In an advantageous exemplary embodiment of the device, the process gas flow exiting the transverse flow nozzle is directed in a movement direction of the surface of the workpiece, which executes a relative movement in relation to the nozzle system. The workpiece can, for example, be a cylindrical component, such as a roller or drum, which is driven to rotate around its longitudinal central axis and may preferably also be moved translationally in all three spatial directions. In this case, the process gas flow is directed in the rotational direction of the cylindrical component. The air layer entrained by the outer surface of the cylindrical component also has a reinforcing effect in removing the molten particles from the hole.

Finally, an exemplary embodiment of the device is preferred in which the volume flow and/or the pressure of the process gas and/or the protective gas are adjustable. In this way, optimum adjustment of the gas flows for the removal of the molten particles is possible.

It is clear that the device described above is particularly suitable for high-speed laser boring operations.

BRIEF DESCRIPTION OF THE DRAWINGS

FIG. 1 shows a detail of the device according to the present invention in a side view.

FIG. 2 shows a second embodiment of a protective gas nozzle.

DETAILED DESCRIPTION

FIG. 1 shows a schematic illustration of a detail of a device 1 for producing holes, boreholes in particular, in a workpiece 3. Workpiece 3 is shown here for exemplary purposes in the form of a cylindrical component 5, which may have a torque applied to it using a drive device (not shown) for rotation around its longitudinal central axis 7. Cylindrical component 5 is driven clockwise here, for example, as indicated by an arrow.

Device 1 includes a laser beam source (not shown) for producing at least one laser beam 9, indicated in FIG. 1 using an arrow, which may be directed toward workpiece 3. The construction and function of the laser beam source is known per se, so that it will not be described in greater detail here.

In the exemplary embodiment shown in FIG. 1, laser beam 9 is aligned in such a way that it is incident perpendicularly on the external lateral surface 11 of cylindrical component 5. It is also possible, of course, to align laser beam 9 in relation to component 5 in such a way that it is incident on the component surface at an angle which is not equal to 90°.

Device 1 also has a nozzle system 13, which includes a protective gas nozzle 15 and—in this exemplary embodiment—two transverse flow nozzles 17 and 19. Protective gas nozzle 15 is positioned coaxially or eccentrically to laser beam 9 and is implemented in the shape of a truncated cone, the cross-section of protective gas nozzle 15 tapering in the direction toward workpiece 3. The discharge region of protective gas nozzle 15 is positioned at only a slight distance to external lateral surface 11 of cylindrical component 5, the distance between protective gas nozzle 15 and component 5 being adjustable using an actuator (not shown), as indicated in the figure using a double arrow 21.

Protective gas nozzle 15 is connected to a first gas supply device (not shown), using which protective gas nozzle 15 may have a protective gas under pressure applied to it. Protective gas flow 23 inside protective gas nozzle 15 is indicated with arrows. The nozzle geometry is selected and the protective gas is guided in such a way that the protective gas, i.e., the protective gas flow surrounds laser beam 9.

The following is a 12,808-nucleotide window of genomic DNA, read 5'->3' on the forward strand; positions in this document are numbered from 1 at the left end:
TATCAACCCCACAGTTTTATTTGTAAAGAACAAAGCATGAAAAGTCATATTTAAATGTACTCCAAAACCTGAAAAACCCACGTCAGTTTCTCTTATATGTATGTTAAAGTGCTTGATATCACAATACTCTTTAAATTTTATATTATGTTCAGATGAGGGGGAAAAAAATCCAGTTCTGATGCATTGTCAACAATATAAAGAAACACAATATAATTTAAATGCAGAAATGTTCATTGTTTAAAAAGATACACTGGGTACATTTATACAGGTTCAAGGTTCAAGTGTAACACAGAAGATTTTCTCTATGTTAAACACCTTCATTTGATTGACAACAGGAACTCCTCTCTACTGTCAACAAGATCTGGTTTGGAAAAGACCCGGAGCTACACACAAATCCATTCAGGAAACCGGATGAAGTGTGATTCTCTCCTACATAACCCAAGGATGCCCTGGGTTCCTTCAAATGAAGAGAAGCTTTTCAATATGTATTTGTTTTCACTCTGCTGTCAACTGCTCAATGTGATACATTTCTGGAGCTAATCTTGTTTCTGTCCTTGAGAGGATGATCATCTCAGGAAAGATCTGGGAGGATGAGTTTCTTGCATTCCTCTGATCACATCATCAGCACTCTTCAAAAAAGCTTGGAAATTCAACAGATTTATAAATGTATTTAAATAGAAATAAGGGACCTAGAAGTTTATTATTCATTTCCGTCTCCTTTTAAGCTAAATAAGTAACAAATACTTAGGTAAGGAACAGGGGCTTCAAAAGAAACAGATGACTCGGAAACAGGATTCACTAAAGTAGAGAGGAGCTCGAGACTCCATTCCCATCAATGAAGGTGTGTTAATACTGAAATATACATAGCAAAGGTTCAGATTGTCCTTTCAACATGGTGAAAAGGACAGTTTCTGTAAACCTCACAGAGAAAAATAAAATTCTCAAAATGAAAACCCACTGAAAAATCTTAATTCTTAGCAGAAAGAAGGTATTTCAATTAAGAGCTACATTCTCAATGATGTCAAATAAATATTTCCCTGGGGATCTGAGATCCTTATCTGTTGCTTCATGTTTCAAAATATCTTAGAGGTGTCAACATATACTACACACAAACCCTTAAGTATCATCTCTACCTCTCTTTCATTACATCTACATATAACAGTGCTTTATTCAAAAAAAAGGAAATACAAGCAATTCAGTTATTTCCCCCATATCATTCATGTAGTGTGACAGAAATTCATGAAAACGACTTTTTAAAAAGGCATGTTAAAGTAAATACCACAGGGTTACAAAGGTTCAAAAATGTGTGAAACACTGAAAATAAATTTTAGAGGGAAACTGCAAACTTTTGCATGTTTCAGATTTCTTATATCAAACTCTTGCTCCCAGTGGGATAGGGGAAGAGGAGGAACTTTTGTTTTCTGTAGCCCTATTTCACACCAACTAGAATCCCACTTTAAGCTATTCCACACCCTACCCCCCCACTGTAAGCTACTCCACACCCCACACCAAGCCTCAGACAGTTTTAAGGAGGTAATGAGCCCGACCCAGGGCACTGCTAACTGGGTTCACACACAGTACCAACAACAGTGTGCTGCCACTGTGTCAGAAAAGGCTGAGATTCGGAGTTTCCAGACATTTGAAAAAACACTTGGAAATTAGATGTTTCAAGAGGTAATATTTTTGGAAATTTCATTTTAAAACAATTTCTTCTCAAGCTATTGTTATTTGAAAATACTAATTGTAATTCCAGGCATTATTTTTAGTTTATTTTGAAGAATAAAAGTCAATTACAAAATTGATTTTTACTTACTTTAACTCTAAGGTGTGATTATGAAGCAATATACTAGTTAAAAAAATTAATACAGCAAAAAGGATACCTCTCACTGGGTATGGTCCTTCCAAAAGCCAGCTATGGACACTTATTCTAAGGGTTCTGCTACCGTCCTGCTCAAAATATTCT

Transverse flow nozzles 17, 19, illustrated in simplified form as tubular formations, are positioned upstream from protective gas nozzle 15—viewed in the rotational direction of cylindrical component 5. They are connected to a second gas supply device (not shown), using which they may each have a process gas under pressure, preferably the same process gas, applied to them; other gases may also be used. Process gas flows 25, 27 are each indicated using an arrow. Transverse flow nozzles 17, 19 are positioned one behind the other—seen in the direction of longitudinal central axis 7 of cylindrical component 5—and may be brought into any arbitrary position within the space using an actuator (not shown here) for the purpose of aligning process gas flows 25, 27 exiting transverse flow nozzles 17, 19 independently of one another, as indicated using arrows.

In the exemplary embodiment shown in FIG. 1, transverse flow nozzles 17, 19 are positioned in such a way that their discharge region is at a slight distance from the discharge region of protective gas nozzle 15. Process gas flows 25, 27 exiting transverse nozzles 17, 19 run parallel to an imaginary horizontal line, i.e., transversely or essentially transversely to protective gas flow 23, and meet approximately in the discharge region of protective gas nozzle 15 and, at the same time, wet an area of external lateral surface 11 of cylindrical component 5 in which the hole is bored/melted out using laser beam 9. In this way, protective gas flow 23 exiting protective gas nozzle 15 is deflected laterally away from external lateral surface 11 of cylindrical component 5, so that it may not be incident perpendicularly on external lateral surface 11. In this case, process gas flows 25, 27 combine with protective gas flow 23 into a resulting gas flow which is directed parallel or essentially parallel to external lateral surface 11 in the region of the hole produced by laser beam 9. Process gas flows 25, 27 and protective gas flow 23 entrain material particles melted by laser beam 9 and detached from external lateral surface 11 and guide them laterally away from cylindrical component 5. In this way, accumulation of these particles on external lateral surface 11 is advantageously prevented, or at least significantly reduced in relation to known devices. Complex and costly reprocessing of workpiece 3 may possibly be dispensed with entirely here.

It is to be noted that process gas flows 25, 27 blown out of transverse flow nozzles 17, 19 have a double function. They prevent the perpendicular incidence of protective gas flow 23 on external lateral surface 11, in that they deflect it laterally, and they also guide the molten particles away from cylindrical component 5.